Taking classes is not enough. It comes down to practice, practice and practice.
Also, keep a diary, it forces you to summarise your thoughts.
My oldest son has output difficulties. Walking together while he does most of the talking has helped him enormously.
Most of the time, I enjoy listening to my son. If you can similarly find someone in your life who enjoys listening to you and doesn't mind acting as a sounding board, just having the time to practice can really help you hone this skill.
1. Grab a random topic, record yourself explaining it. Listen back to the recording. Try to notice anything that you don't like, for me this is awkward pauses, saying some words repeatedly such as "right" or "uhm" and in general not having a fluid and coherent flow of thoughts and phrasing.
2. Take a particular situational goal: i.e. convincing someone to do something, making a joke, acting out a scene in a film. Record yourself acting out the situation. Listen back and see if you were able to convince yourself, or you laughed at the joke or you could hear the emotion from the film scene. For me the craziest of these is telling a joke. Its amazing how much difference super slight pauses or minute changes in intonation can make. It can completely make or break a joke.
3. Teach classes or do presentations at meetups / group events. If you can record yourself and listen back to it afterwards. See if you can keep your own interest. Try to fix things you find annoying with yourself.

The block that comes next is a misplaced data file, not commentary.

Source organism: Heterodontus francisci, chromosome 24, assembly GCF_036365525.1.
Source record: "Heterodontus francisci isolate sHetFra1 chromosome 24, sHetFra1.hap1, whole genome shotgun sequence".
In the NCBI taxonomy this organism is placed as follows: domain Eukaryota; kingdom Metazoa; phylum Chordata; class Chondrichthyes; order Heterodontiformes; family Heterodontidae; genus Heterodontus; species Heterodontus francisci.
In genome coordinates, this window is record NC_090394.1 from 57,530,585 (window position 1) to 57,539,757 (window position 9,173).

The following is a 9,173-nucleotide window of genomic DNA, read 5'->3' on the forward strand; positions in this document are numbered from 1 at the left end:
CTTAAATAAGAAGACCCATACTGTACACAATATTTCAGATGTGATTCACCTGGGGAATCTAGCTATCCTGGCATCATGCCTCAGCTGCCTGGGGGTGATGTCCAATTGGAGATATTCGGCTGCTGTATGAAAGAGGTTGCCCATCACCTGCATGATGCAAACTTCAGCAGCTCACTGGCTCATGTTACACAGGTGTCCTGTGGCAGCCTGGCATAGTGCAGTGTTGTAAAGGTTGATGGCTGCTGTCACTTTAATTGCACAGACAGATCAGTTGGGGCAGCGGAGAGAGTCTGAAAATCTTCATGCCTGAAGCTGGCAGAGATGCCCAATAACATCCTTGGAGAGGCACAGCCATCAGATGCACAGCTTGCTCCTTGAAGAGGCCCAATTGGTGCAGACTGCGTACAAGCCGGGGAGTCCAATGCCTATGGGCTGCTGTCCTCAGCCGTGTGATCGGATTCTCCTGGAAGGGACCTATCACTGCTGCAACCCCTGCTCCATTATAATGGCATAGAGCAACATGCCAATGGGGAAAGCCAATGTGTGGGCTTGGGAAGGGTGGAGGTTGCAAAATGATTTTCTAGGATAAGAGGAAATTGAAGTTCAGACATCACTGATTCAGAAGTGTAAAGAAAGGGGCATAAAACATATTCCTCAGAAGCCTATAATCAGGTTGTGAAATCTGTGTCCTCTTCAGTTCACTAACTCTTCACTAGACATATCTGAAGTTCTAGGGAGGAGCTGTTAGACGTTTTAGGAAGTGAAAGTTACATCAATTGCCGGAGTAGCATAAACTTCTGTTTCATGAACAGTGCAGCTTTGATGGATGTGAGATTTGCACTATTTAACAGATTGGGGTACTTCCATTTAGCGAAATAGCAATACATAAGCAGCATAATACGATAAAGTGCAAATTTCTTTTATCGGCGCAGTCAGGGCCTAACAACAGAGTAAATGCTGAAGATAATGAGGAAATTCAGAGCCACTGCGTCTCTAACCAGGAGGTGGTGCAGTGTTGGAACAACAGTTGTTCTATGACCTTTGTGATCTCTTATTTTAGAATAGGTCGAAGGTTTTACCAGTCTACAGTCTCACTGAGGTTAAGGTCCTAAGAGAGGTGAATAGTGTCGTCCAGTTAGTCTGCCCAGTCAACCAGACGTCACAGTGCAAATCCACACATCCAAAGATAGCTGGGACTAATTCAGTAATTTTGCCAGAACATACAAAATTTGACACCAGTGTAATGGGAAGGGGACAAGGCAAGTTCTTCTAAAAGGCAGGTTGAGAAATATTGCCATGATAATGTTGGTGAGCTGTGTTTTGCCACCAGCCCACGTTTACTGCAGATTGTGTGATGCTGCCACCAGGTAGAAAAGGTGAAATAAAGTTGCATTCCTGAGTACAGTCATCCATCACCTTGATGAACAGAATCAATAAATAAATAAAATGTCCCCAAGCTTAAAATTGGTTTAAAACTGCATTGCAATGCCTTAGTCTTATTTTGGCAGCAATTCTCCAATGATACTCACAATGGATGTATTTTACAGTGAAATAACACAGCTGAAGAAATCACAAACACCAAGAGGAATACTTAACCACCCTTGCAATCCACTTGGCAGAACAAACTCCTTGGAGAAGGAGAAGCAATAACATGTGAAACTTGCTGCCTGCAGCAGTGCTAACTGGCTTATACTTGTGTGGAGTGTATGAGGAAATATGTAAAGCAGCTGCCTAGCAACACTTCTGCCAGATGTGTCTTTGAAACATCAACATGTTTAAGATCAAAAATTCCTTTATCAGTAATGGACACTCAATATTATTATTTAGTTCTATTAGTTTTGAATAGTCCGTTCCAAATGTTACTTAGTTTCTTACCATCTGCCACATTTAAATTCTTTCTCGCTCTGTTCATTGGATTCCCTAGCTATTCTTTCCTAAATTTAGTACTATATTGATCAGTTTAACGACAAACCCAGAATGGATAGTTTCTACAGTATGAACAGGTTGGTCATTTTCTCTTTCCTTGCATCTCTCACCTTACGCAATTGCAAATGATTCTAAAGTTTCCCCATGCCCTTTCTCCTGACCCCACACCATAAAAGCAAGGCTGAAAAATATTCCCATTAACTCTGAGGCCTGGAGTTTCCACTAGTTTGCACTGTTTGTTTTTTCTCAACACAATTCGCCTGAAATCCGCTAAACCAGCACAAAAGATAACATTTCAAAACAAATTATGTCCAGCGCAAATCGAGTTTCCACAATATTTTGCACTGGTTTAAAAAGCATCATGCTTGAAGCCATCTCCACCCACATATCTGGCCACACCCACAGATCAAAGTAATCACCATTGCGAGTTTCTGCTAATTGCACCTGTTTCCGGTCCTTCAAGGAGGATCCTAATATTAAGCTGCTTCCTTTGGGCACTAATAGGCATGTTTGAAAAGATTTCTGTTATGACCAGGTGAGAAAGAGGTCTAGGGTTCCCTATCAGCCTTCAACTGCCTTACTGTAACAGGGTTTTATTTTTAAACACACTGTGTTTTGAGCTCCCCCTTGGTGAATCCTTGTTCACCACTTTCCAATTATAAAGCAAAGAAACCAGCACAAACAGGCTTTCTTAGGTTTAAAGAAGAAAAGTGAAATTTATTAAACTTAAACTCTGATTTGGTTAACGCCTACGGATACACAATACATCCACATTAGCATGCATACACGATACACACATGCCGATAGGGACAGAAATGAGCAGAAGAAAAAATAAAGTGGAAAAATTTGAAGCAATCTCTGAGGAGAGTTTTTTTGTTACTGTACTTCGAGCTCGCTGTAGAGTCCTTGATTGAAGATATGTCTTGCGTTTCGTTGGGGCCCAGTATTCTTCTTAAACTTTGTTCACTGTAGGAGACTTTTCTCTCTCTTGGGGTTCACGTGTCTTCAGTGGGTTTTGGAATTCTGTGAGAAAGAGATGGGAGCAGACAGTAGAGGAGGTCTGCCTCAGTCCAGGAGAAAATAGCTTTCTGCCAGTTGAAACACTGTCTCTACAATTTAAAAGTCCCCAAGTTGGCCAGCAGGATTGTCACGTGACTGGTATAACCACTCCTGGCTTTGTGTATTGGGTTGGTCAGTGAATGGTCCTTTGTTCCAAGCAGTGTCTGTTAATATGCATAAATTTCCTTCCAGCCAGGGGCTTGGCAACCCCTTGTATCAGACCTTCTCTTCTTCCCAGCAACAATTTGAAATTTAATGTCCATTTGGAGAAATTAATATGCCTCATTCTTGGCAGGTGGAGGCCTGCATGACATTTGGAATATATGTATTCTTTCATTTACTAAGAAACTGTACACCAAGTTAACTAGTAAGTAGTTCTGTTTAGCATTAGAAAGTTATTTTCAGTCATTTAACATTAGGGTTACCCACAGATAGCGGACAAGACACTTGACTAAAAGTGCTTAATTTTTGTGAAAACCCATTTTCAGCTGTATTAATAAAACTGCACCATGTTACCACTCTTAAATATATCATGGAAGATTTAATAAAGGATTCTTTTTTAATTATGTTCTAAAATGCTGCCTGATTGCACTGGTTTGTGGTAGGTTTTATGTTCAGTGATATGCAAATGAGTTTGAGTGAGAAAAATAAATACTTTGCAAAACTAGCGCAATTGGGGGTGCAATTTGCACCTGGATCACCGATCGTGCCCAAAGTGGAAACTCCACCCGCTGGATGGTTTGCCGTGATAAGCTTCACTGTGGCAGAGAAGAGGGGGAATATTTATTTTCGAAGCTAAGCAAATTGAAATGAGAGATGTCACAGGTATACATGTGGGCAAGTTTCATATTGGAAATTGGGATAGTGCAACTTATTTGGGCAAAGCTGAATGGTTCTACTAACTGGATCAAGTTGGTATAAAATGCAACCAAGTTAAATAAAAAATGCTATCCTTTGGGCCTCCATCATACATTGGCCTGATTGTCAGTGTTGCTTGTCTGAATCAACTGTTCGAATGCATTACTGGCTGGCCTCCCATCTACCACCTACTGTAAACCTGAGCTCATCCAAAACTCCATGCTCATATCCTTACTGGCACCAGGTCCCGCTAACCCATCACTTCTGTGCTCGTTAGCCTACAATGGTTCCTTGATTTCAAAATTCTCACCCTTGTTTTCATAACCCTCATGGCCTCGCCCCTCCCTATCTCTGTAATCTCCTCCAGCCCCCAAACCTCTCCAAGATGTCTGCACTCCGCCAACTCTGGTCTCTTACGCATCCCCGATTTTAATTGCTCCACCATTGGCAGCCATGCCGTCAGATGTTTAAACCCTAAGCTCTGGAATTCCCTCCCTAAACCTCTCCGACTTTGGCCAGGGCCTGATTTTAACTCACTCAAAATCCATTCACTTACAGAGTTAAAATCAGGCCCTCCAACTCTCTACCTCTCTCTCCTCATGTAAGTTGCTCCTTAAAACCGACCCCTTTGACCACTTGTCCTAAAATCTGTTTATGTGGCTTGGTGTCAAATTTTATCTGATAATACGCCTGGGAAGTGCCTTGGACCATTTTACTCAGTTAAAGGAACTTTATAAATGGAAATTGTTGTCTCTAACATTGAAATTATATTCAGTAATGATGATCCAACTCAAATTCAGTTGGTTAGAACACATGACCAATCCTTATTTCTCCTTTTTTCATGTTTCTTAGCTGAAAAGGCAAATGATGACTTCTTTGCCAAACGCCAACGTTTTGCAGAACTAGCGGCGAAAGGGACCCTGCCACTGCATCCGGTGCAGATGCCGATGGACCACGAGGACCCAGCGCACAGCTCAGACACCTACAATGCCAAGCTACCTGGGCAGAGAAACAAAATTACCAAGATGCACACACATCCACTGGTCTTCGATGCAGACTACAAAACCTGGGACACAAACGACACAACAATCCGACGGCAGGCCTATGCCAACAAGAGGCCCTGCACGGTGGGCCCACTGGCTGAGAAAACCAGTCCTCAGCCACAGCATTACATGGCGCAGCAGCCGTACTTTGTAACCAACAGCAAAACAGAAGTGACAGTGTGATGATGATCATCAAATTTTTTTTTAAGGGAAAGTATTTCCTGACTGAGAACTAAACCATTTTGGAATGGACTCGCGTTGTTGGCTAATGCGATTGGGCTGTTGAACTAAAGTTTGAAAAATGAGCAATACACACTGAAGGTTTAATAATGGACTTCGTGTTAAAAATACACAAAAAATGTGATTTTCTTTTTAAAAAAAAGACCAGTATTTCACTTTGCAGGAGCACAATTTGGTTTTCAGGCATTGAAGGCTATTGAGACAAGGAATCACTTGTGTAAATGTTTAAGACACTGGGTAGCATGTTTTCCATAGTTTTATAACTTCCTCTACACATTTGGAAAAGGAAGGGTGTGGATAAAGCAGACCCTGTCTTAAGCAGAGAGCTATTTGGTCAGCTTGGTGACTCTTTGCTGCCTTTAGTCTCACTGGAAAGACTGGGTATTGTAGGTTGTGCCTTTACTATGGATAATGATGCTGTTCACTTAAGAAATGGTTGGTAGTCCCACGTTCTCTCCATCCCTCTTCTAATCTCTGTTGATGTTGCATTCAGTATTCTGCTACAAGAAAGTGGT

4. Find other people you find really impressive. For English, I think Ben Shapiro is one of the clearest, fast pace speakers on the planet. I also like the precision with which Sam Harris speaks, so I listen to these two a good bit and try to take the best from their speaking styles and incorporate it. The key is to actively listen to what they're saying and how they are saying it, trying to figure out the techniques.
In terms of measurement, be sure to save your recordings. Then you can listen to yourself at the end of every quarter or half-year and see if you can notice improvements. Also actually measure how many times you've put yourself in situations such as giving presentations, speeches, etc. That's another way to at least quantify your experience and whether or not you are giving yourself a chance to improve.
I routinely listen to Sam Harris, his explanations are amazingly clear and concise. It's quite impressive.